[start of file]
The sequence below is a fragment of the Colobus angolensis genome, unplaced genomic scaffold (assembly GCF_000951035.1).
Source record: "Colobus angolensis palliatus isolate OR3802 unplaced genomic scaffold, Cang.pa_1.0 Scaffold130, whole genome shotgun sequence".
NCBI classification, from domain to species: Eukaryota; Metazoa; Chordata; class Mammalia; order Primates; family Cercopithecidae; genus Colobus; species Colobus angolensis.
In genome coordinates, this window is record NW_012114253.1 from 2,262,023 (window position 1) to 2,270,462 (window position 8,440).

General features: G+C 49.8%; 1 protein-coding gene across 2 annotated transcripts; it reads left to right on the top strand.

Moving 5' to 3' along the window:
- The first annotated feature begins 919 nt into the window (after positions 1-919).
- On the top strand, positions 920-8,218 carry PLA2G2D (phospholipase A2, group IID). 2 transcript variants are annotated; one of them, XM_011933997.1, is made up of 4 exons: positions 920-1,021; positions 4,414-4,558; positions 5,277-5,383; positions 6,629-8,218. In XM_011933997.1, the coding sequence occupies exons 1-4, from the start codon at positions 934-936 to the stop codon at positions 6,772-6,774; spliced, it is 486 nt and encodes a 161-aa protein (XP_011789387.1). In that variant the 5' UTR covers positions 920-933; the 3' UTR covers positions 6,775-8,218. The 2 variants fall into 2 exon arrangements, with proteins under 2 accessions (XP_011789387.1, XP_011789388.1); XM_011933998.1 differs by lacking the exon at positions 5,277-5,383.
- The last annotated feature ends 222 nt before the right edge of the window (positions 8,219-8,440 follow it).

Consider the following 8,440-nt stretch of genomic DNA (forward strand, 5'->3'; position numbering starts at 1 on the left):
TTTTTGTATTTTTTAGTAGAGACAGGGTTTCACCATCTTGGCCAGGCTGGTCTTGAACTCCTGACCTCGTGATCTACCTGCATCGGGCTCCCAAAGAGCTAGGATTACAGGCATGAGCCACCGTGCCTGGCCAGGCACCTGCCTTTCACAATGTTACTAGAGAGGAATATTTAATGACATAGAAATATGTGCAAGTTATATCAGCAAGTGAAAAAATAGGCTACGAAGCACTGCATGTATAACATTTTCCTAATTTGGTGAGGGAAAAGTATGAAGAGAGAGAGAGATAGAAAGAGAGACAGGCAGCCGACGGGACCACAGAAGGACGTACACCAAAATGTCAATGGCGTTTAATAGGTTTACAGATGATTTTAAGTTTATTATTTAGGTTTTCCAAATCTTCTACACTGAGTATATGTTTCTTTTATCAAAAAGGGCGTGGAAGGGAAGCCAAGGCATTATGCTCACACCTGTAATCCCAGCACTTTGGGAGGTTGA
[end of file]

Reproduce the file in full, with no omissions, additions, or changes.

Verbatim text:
The sequence below is a fragment of the Colobus angolensis genome, unplaced genomic scaffold (assembly GCF_000951035.1).
Source record: "Colobus angolensis palliatus isolate OR3802 unplaced genomic scaffold, Cang.pa_1.0 Scaffold130, whole genome shotgun sequence".
NCBI classification, from domain to species: Eukaryota; Metazoa; Chordata; class Mammalia; order Primates; family Cercopithecidae; genus Colobus; species Colobus angolensis.
In genome coordinates, this window is record NW_012114253.1 from 2,262,023 (window position 1) to 2,270,462 (window position 8,440).

General features: G+C 49.8%; 1 protein-coding gene across 2 annotated transcripts; it reads left to right on the top strand.

Moving 5' to 3' along the window:
- The first annotated feature begins 919 nt into the window (after positions 1-919).
- On the top strand, positions 920-8,218 carry PLA2G2D (phospholipase A2, group IID). 2 transcript variants are annotated; one of them, XM_011933997.1, is made up of 4 exons: positions 920-1,021; positions 4,414-4,558; positions 5,277-5,383; positions 6,629-8,218. In XM_011933997.1, the coding sequence occupies exons 1-4, from the start codon at positions 934-936 to the stop codon at positions 6,772-6,774; spliced, it is 486 nt and encodes a 161-aa protein (XP_011789387.1). In that variant the 5' UTR covers positions 920-933; the 3' UTR covers positions 6,775-8,218. The 2 variants fall into 2 exon arrangements, with proteins under 2 accessions (XP_011789387.1, XP_011789388.1); XM_011933998.1 differs by lacking the exon at positions 5,277-5,383.
- The last annotated feature ends 222 nt before the right edge of the window (positions 8,219-8,440 follow it).

Consider the following 8,440-nt stretch of genomic DNA (forward strand, 5'->3'; position numbering starts at 1 on the left):
TTTTTGTATTTTTTAGTAGAGACAGGGTTTCACCATCTTGGCCAGGCTGGTCTTGAACTCCTGACCTCGTGATCTACCTGCATCGGGCTCCCAAAGAGCTAGGATTACAGGCATGAGCCACCGTGCCTGGCCAGGCACCTGCCTTTCACAATGTTACTAGAGAGGAATATTTAATGACATAGAAATATGTGCAAGTTATATCAGCAAGTGAAAAAATAGGCTACGAAGCACTGCATGTATAACATTTTCCTAATTTGGTGAGGGAAAAGTATGAAGAGAGAGAGAGATAGAAAGAGAGACAGGCAGCCGACGGGACCACAGAAGGACGTACACCAAAATGTCAATGGCGTTTAATAGGTTTACAGATGATTTTAAGTTTATTATTTAGGTTTTCCAAATCTTCTACACTGAGTATATGTTTCTTTTATCAAAAAGGGCGTGGAAGGGAAGCCAAGGCATTATGCTCACACCTGTAATCCCAGCACTTTGGGAGGTTGA